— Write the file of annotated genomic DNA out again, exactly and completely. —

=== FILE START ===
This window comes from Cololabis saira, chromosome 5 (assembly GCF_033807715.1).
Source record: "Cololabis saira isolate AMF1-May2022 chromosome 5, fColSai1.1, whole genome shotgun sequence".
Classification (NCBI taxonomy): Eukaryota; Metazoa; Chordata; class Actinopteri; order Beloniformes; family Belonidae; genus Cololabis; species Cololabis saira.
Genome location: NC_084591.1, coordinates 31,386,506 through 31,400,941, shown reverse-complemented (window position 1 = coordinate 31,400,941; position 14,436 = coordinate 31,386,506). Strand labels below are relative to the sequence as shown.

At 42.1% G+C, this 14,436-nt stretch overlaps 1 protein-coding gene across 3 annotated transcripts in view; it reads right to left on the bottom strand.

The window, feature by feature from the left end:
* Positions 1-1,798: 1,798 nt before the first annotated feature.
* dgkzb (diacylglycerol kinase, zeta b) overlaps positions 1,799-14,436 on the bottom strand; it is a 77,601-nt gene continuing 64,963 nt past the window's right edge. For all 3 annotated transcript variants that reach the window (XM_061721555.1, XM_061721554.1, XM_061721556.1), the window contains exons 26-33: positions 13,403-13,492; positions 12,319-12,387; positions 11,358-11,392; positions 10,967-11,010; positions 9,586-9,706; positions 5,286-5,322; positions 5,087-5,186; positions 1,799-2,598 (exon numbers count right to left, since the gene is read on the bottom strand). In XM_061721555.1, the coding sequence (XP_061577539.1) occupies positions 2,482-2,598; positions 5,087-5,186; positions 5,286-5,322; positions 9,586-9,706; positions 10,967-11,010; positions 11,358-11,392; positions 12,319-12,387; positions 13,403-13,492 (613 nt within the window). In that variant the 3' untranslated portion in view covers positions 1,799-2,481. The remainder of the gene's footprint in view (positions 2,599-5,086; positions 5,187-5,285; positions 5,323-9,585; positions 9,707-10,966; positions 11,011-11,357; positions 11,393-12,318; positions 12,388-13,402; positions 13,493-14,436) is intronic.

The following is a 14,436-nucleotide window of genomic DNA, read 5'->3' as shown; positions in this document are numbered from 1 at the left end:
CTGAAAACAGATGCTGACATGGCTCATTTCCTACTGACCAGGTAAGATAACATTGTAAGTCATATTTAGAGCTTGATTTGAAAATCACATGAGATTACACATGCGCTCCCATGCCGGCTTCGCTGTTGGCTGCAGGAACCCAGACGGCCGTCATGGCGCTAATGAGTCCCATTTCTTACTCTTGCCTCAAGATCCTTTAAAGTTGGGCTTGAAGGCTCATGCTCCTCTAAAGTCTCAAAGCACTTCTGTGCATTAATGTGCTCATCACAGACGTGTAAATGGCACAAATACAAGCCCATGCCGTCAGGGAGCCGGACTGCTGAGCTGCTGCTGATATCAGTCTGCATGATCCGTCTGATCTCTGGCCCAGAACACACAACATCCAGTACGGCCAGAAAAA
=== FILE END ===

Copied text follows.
This window comes from Cololabis saira, chromosome 5 (assembly GCF_033807715.1).
Source record: "Cololabis saira isolate AMF1-May2022 chromosome 5, fColSai1.1, whole genome shotgun sequence".
Classification (NCBI taxonomy): Eukaryota; Metazoa; Chordata; class Actinopteri; order Beloniformes; family Belonidae; genus Cololabis; species Cololabis saira.
Genome location: NC_084591.1, coordinates 31,386,506 through 31,400,941, shown reverse-complemented (window position 1 = coordinate 31,400,941; position 14,436 = coordinate 31,386,506). Strand labels below are relative to the sequence as shown.

At 42.1% G+C, this 14,436-nt stretch overlaps 1 protein-coding gene across 3 annotated transcripts in view; it reads right to left on the bottom strand.

The window, feature by feature from the left end:
* Positions 1-1,798: 1,798 nt before the first annotated feature.
* dgkzb (diacylglycerol kinase, zeta b) overlaps positions 1,799-14,436 on the bottom strand; it is a 77,601-nt gene continuing 64,963 nt past the window's right edge. For all 3 annotated transcript variants that reach the window (XM_061721555.1, XM_061721554.1, XM_061721556.1), the window contains exons 26-33: positions 13,403-13,492; positions 12,319-12,387; positions 11,358-11,392; positions 10,967-11,010; positions 9,586-9,706; positions 5,286-5,322; positions 5,087-5,186; positions 1,799-2,598 (exon numbers count right to left, since the gene is read on the bottom strand). In XM_061721555.1, the coding sequence (XP_061577539.1) occupies positions 2,482-2,598; positions 5,087-5,186; positions 5,286-5,322; positions 9,586-9,706; positions 10,967-11,010; positions 11,358-11,392; positions 12,319-12,387; positions 13,403-13,492 (613 nt within the window). In that variant the 3' untranslated portion in view covers positions 1,799-2,481. The remainder of the gene's footprint in view (positions 2,599-5,086; positions 5,187-5,285; positions 5,323-9,585; positions 9,707-10,966; positions 11,011-11,357; positions 11,393-12,318; positions 12,388-13,402; positions 13,493-14,436) is intronic.

The following is a 14,436-nucleotide window of genomic DNA, read 5'->3' as shown; positions in this document are numbered from 1 at the left end:
CTGAAAACAGATGCTGACATGGCTCATTTCCTACTGACCAGGTAAGATAACATTGTAAGTCATATTTAGAGCTTGATTTGAAAATCACATGAGATTACACATGCGCTCCCATGCCGGCTTCGCTGTTGGCTGCAGGAACCCAGACGGCCGTCATGGCGCTAATGAGTCCCATTTCTTACTCTTGCCTCAAGATCCTTTAAAGTTGGGCTTGAAGGCTCATGCTCCTCTAAAGTCTCAAAGCACTTCTGTGCATTAATGTGCTCATCACAGACGTGTAAATGGCACAAATACAAGCCCATGCCGTCAGGGAGCCGGACTGCTGAGCTGCTGCTGATATCAGTCTGCATGATCCGTCTGATCTCTGGCCCAGAACACACAACATCCAGTACGGCCAGAAAAA